Dig These Discs :: Robert Creighton, Lana Del Ray, Sharon Van Etten, Susan SurfTone, Amy Ray

by Winnie McCroy

EDGE Editor

Wednesday February 15, 2012

Sexy Lana Del Ray - Have The Jeers Been Deserved?
Sexy Lana Del Ray - Have The Jeers Been Deserved?  

Lesbian musicians populate this installment of "Dig These Discs," with new albums from Indigo Girls' Amy Ray, and newly-out surf rocker Susan SurfTone. Indie artist Sharon Van Etten drops a hot release, and Lana Del Ray debuts her new album, despite jeers for her recent "Saturday Night Live" appearance. Finally, Broadway's Robert Creighton goes full show-tune madness that'll force you to either love it or leave it.

"Lung of Love" (Amy Ray)

Amy Ray releases her sixth solo album in a decade, a fabulous collection of rock, punk, and acoustic with probably the worst title of all time. Ray explained the name, saying, "The lung of love is my singing voice. That is what comes out of me; but always in a struggle with its own clumsiness and frailty." A sweet sentiment to be sure, but undeniably clunky. Fortunately, the music lives up to Ray's high standards. This collection of 10 songs benefits from participation by producer Greg Griffith, Julie Wolf on keyboard, and former Butchies' bandmembers Melissa York on drums and Kaia Wilson on guitar and vocals. The title track is a classic rock song, in the vein of Billy Joel hits. "Little Revolution" is a catchy, punky tale about wanting to shut down in the face of pain, but finding power in someone who is open to life. Ray gives her shout-out to other wild rockers, singing, "There's a little Joe Strummer in my DNA, and a little Lynnee Breedlove, to take me a long way." "Bird in the Hand" showcases Ray's crystalline voice in an ode to loving the one you're with, and employs the sobriquet "Huckleberry Hound" to the best effect ever. Her acoustic, countrified "I Didn't" looks at how love makes us damaged goods, singing, "Someone broke your heart; I didn't. Someone played too hard/ I didn't." To counter this is "When You're Gone, You're Gone," in which Ray sings, "You'll be falling asleep in the one that treated you right." A punk feel arises in the rapid-fire track, "Give it a Go", and again in "Glow," while "Crying in the Wilderness" hearkens back to a classic Indigo Girls sound. "Yes we go walking in that rubble/ yes we go walking in that heat," sings Ray in "From Haiti," her song of respect to the Haitians after the earthquake. Her percussive acoustic strum-beat is punctuated by lyrics that underscore the resilience of the people. A backwoods-country, old-time Jesus rock feel arises in "The Rock is My Foundation," recorded on analog in Griffith's Greensboro, NC, warehouse studio, with Brandi Carlile joining Ray on the chorus. (Daemon Records)

"Shore" Susan SurfTone

For someone raised in upstate New York, openly lesbian artist Susan SurfTone has quite a good handle on the "surf rock" format. Her new album, "Shore," features a lot of the "retro-yet-modern" sound she became known for as leader of the band, Susan and the SurfTones. "Shore," her first solo release, is a collection of a dozen instrumental tunes that capture the Hang 10 vibe. "Agate" is a steady, instrumental surf beat featuring innovative percussion including wood block and snare; "Compression" features equally nice percussive chimes. "Jade" employs some interesting rattling percussives that shake up the staid beat nicely. "Chance" is a speeded-up surf rock tune, reminiscent of early Violent Femmes tracks like, "Blister in the Sun." She compares it to the early '60s chestnut "No Matter What Shape Your Stomach's In." The guitar breaks are solid, and give the song that extra jump. "Checker" has a heavy bass intro, with some intricate guitar work that evokes "La Bamba." Her tune "Tide" is pure surf rock; listening to it almost one to do that jive dance step, "The Swim". "HuDu" has a more psychedelic vibe, sounding a bit like a slowed down rendition of "Woolly Bully" or "My Baby Does the Hanky Panky," complete with echoing retro synth. The album closes with a cover of The Doors' hit, "Riders on the Storm" in which SurfTone uses the organ as the hook, and incorporates the central riff of The Chantays' "Pipeline," adding a bona fide bass line by Susan, who said she perfected her skills on the instrument specifically for this recording. Asking little from the listener but to sit back and enjoy, "Shore" is a real day at the beach. (Acme Brothers Records)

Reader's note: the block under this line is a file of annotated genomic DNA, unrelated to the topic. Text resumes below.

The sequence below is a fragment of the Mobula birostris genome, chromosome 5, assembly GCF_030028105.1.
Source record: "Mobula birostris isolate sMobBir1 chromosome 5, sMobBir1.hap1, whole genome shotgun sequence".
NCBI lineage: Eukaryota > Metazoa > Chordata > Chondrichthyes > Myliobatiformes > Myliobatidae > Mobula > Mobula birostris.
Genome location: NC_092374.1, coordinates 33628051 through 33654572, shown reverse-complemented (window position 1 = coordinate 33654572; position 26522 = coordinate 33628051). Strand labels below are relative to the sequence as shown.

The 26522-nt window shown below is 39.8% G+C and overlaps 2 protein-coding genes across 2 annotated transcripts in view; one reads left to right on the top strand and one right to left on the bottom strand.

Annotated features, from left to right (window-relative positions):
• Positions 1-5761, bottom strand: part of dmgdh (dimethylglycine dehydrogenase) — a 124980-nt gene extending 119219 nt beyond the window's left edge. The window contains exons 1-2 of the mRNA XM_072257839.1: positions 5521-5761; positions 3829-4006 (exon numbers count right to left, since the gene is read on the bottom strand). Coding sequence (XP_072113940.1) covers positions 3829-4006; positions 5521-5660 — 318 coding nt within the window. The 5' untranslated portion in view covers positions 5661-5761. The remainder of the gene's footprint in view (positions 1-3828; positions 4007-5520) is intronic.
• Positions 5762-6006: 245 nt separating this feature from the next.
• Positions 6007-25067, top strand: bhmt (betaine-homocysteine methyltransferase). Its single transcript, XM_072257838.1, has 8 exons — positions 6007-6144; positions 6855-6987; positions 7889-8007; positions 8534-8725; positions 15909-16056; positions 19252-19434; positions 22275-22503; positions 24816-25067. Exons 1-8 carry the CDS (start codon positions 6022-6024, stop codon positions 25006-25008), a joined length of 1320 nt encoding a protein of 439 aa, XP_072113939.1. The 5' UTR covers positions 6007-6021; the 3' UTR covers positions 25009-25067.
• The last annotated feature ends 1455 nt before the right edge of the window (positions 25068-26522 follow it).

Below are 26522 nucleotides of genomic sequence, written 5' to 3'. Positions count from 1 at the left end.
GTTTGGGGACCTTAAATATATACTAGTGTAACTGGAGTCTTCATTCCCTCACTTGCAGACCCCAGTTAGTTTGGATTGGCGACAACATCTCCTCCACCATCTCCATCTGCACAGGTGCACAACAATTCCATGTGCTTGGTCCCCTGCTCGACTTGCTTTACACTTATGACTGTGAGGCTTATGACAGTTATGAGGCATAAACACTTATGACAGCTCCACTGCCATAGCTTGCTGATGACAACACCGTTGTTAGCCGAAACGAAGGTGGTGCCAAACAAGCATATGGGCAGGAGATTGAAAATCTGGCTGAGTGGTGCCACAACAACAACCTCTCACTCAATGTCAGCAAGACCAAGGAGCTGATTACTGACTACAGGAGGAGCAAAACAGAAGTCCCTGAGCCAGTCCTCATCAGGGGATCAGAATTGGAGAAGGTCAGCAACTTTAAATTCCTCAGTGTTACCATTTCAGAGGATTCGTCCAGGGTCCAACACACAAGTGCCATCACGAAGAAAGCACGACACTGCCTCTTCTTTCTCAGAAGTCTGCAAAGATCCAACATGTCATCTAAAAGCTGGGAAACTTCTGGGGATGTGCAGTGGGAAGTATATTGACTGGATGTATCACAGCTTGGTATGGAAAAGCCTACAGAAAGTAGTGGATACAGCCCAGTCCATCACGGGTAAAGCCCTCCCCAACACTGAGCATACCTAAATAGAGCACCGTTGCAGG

"Tramp" (Sharon Van Etten)

With a simmering, acoustic strum sound that evokes The Cowboy Junkies, Sharon Van Etten's third release, "Tramp" is a minimalists' dream album. Her double-track vocals and melancholy feel has critics comparing her to Cat Power -- a comparison to which she does not take kindly. "We all make mistakes", Van Etten chroons in "All I Can." The "introspective folk" continues in "Ask," in which Van Etten sings, "It hurts too much to ask." This Brooklyn-based singer's work has also attracted notice from other bands; The National and Bon Iver covered the song, "Love More" from her debut album "Epic". "Give Out" has a nice acoustic back strum intro, but the lyrics are glum: "You're the reason why I'll move to the city/ you're why I'll need to leave." "I'm Wrong" is thin and quietly piercing, while "In Line" is slow, with lazy drums, but equally spare. "Joke or a Lie" showcases Van Etten's breathy vocals, which seem to hold a light to the inner turmoil of her soul. The track "Kevin's" does a good job highlighting her chops, and "Leonard," is a caustic breakup song, with the lyrics, "He's smart, he leaves me wanting more, knowing that I gave less, and knowing why." "Magic Chords" sets up with a calvary drumbeat, and, for her anyway, a positively upbeat message of, "You've got nothing to lose this time." She speeds things up on "Serpents," which hisses with bile, and is among the best of the bunch. Traveling far and wide and couch-surfing for two years, Van Etten's music itself seems to have adopted a transitory property. Van Etten's droning sound can be a bit of a drag, but sometimes, life demands such stark reality. (Jagjaguwar)